Thursday, October 11, 2007

iPod rundown - 10/11/07

1. Van Dyke Parks - "All Golden": It was inevitable that I would have Van Dyke Parks represented somewhere in my collection, given my musical interests (gushing praise from Davids Thomas and Grubbs being my specific point of entry, not so much the Brian Wilson connection). I have Song Cycle, which I believe is the best known record. Dunno. I probably have yet to give it the time it deserves, but it doesn't mean a whole lot to me. Strikes me as carnivalesque, corny.

2. (Smog) - "Natural Decline": A good, slow one from the underrated Rain on Lens. The lines that I caught from the end:

The mind is always working
Out ways to see
The things I shouldn't see
And have the things I shouldn't have
I see the night sky as a jewelry store window
And my mind is half a brick

3. Blaine L. Reininger - "Crash": Instrumental, from an album called Night Air. I must've downloaded it, though I have no idea where from. . . it's not bad, sounding perfectly ok in the middle of everything else. Don't know anything about the artist.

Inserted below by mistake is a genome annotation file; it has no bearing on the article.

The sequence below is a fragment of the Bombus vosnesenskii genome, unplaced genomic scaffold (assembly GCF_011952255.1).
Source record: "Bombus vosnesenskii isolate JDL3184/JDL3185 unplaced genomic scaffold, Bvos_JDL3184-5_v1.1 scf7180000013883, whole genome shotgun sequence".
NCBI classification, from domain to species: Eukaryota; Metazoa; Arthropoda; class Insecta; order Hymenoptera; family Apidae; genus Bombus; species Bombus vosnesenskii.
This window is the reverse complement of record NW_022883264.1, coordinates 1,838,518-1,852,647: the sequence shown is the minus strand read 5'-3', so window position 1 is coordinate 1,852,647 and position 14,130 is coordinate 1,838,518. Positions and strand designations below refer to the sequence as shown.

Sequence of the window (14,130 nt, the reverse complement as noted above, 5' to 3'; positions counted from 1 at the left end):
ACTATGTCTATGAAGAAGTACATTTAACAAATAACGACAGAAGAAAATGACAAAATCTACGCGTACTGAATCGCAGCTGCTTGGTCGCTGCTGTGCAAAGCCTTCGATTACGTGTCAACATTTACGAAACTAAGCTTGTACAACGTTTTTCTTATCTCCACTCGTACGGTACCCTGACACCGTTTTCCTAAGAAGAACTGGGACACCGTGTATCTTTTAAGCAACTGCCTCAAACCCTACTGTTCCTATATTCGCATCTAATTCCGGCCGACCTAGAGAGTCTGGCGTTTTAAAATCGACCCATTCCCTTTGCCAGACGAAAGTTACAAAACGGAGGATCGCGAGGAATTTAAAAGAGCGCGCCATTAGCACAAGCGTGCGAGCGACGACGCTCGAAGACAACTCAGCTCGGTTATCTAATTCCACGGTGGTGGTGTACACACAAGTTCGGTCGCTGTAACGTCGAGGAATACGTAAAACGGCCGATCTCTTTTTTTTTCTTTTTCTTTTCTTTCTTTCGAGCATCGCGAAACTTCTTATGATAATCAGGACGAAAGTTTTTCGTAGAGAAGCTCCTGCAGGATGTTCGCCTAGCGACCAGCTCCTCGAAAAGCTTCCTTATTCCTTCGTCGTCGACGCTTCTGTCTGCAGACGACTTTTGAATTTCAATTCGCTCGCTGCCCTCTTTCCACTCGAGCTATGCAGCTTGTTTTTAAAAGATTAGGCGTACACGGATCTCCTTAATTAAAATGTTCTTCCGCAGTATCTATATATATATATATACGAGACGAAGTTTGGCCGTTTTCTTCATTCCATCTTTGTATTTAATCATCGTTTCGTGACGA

4. Pere Ubu - "Rhapsody in Pink": From Art of Walking. Possibly the least good Pere Ubu album, but still not without interest (actually, the later Worlds In Collision and Story of My Life are probably more likely candidates for least good Ubu albums--I honestly routinely forget that those two even exist, which is not a good sign for such a consistently compelling band). This track is a little demented: David Thomas warbling about being "a big pink ball at the bottom of the sea" where "all the fish came and looked at me" over repeated piano figure, slowly strummed guitar (Mayo Thompson) buried in the mix, gurgling and swirling sound effects. . .

5. Kristin Hersh - "San Francisco": Sky Motel, 1999, right in the middle of my full-blown obsession with all things Hersh. But have I gone off Hersh? I don't know. Probably not, but I haven't wanted to listen to her solo music in a while; haven't even bought the new one yet. The album seemed to fade from my memory pretty quickly. Hersh's voice is processed on this song, which you don't usually hear. The song is pleasant, short, drifts by…. Difficult to nail down.